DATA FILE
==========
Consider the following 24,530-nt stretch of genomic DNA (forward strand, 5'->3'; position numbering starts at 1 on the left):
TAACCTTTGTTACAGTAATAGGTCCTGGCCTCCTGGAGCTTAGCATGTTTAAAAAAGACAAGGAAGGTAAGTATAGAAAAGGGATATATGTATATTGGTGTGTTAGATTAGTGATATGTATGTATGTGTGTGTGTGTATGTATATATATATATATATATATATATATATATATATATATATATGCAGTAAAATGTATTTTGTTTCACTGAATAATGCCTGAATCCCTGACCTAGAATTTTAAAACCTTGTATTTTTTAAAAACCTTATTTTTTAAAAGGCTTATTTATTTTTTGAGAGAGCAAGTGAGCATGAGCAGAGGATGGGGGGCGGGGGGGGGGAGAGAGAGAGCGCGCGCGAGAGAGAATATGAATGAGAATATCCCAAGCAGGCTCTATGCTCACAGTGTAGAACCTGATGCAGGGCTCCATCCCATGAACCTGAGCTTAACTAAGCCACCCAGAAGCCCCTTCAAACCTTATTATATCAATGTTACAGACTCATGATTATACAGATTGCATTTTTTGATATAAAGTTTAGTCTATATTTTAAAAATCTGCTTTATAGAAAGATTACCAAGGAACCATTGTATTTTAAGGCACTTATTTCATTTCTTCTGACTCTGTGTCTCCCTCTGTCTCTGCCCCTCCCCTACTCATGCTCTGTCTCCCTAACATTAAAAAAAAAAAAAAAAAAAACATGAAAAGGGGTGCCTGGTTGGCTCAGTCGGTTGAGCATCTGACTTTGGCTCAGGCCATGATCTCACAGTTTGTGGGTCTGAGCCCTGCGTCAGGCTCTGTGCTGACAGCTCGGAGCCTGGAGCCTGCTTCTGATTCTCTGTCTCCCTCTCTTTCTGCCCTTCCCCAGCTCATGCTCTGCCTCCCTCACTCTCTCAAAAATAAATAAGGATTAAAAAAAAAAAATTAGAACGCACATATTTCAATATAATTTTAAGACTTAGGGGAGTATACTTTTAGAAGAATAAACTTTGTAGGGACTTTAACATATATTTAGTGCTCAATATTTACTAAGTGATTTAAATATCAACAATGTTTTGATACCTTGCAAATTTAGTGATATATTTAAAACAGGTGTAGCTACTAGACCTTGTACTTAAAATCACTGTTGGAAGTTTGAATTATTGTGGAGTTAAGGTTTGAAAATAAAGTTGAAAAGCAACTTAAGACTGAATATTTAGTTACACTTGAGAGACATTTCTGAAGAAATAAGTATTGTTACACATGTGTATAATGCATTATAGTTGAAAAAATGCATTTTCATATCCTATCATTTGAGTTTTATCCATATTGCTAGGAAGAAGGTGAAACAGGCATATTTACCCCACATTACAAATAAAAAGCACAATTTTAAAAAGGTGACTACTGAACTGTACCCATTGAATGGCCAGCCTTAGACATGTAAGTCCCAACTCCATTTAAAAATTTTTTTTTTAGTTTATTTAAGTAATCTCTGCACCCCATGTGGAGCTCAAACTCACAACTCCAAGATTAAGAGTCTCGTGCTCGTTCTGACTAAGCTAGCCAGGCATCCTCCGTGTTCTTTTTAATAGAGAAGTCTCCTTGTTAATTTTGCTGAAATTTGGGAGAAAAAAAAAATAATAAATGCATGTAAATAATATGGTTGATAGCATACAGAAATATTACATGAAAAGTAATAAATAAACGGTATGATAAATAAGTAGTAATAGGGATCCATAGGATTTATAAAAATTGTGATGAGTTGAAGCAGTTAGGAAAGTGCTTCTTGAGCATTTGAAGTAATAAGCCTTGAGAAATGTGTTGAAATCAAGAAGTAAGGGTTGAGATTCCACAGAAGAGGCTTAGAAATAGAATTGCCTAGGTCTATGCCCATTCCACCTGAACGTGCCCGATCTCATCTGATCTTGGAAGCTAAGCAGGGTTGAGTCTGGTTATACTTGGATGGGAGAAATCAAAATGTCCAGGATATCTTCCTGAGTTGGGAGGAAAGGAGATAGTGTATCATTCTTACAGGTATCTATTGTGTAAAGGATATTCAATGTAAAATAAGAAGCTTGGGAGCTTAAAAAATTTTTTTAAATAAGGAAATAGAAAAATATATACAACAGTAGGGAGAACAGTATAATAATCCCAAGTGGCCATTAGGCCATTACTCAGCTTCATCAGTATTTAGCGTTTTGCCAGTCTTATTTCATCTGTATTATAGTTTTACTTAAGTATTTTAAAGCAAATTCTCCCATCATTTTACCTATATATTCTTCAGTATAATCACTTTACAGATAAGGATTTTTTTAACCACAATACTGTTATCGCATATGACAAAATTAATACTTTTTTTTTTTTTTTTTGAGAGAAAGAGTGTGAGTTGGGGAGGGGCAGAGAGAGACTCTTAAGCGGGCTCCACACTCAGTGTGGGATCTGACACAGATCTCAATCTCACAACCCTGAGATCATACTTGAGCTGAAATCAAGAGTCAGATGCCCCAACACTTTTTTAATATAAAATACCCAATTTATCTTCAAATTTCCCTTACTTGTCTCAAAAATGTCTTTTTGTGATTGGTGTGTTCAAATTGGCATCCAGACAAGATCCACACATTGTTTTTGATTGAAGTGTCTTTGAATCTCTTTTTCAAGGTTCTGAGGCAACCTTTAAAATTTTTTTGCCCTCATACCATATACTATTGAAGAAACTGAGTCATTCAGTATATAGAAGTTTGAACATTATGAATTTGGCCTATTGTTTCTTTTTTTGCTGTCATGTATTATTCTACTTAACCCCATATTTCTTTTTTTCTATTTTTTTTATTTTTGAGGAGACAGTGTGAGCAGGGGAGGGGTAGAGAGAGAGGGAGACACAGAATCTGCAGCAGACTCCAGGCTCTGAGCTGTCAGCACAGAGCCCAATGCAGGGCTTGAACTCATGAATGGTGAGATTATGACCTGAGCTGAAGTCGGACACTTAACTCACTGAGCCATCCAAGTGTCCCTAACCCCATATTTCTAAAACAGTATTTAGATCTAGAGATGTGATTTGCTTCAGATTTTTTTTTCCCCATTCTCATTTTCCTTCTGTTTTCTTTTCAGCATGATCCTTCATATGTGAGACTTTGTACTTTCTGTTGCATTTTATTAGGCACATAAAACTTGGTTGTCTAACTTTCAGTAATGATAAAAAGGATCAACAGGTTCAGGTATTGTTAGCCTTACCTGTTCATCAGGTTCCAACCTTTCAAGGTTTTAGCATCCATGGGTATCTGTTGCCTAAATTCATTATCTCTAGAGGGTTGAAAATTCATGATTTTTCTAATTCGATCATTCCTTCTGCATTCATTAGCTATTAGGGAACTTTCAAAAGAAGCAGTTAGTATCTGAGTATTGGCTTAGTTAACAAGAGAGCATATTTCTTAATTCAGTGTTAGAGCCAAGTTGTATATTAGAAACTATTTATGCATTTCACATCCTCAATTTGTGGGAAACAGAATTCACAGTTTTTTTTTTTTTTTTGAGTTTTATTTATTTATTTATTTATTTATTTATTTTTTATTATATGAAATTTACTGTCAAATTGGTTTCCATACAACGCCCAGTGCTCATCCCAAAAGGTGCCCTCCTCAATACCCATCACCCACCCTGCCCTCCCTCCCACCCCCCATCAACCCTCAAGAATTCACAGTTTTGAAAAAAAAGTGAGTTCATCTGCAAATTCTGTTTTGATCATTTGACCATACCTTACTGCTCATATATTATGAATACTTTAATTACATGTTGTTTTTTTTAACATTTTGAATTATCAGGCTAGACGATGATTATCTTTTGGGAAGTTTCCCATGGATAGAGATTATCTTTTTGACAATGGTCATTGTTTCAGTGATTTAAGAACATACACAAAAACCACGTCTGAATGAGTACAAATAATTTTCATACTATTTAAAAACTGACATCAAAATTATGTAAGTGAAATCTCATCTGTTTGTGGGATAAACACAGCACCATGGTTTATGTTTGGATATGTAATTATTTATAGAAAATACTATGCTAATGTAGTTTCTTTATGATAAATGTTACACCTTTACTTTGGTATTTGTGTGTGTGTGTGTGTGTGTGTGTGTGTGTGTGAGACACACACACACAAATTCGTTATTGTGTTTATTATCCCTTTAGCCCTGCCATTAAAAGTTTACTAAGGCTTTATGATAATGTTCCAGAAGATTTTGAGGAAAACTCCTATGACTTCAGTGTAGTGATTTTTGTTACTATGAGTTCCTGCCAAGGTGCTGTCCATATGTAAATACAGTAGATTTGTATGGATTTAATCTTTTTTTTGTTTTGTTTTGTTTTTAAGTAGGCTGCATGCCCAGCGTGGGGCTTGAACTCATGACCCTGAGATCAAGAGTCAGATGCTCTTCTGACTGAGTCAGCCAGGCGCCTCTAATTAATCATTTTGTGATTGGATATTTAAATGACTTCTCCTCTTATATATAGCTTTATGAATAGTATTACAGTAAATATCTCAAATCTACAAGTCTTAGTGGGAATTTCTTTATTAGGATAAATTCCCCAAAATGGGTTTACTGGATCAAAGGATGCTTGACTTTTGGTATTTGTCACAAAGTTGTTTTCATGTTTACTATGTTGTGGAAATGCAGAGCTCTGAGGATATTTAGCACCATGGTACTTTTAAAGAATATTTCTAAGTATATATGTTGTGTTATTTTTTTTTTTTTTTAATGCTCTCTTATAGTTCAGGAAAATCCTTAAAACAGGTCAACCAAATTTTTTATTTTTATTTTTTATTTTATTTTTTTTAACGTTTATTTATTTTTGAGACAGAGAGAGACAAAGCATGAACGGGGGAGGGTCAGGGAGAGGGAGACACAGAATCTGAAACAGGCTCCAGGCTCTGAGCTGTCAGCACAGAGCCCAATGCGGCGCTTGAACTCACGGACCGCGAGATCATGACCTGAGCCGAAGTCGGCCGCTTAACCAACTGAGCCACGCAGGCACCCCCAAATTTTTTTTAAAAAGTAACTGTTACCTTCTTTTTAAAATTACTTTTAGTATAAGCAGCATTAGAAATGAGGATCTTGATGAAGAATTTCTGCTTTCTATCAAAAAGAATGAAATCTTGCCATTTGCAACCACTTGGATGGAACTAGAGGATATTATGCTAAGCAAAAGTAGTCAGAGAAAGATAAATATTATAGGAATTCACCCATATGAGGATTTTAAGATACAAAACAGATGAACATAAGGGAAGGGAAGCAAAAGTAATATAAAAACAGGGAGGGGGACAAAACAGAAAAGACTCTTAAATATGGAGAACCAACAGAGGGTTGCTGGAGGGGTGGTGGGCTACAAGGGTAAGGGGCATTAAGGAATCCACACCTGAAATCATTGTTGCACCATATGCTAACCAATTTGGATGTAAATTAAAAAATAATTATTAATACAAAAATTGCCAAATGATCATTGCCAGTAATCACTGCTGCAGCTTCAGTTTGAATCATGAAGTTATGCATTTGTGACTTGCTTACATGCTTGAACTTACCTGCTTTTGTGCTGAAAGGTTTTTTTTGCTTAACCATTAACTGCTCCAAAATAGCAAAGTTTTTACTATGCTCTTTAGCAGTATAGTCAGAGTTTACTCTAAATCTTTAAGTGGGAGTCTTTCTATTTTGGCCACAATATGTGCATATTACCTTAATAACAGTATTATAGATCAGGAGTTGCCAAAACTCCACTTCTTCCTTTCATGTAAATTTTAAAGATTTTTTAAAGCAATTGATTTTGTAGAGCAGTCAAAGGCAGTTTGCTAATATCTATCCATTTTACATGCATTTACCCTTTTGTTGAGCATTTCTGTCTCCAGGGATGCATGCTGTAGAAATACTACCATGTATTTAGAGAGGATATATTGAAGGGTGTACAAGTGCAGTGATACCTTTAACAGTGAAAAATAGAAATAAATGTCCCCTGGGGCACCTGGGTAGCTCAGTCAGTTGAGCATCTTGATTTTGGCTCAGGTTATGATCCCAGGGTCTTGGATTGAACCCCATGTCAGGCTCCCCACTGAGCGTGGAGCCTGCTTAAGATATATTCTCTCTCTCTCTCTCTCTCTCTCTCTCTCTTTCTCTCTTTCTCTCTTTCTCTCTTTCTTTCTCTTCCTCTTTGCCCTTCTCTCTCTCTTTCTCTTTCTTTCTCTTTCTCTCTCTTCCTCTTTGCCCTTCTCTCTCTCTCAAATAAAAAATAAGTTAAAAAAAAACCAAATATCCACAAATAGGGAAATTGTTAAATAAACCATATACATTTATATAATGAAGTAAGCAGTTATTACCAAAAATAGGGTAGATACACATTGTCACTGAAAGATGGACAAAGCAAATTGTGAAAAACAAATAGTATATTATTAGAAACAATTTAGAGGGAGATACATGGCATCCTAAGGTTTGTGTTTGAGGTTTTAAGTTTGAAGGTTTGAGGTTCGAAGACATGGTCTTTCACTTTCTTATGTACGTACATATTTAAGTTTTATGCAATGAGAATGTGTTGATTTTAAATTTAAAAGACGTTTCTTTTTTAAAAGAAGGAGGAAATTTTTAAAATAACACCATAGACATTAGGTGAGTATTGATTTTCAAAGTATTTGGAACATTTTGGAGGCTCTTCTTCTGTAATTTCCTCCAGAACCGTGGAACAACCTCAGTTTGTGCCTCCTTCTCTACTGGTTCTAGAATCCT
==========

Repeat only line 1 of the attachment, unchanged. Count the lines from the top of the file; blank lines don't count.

Consider the following 24,530-nt stretch of genomic DNA (forward strand, 5'->3'; position numbering starts at 1 on the left):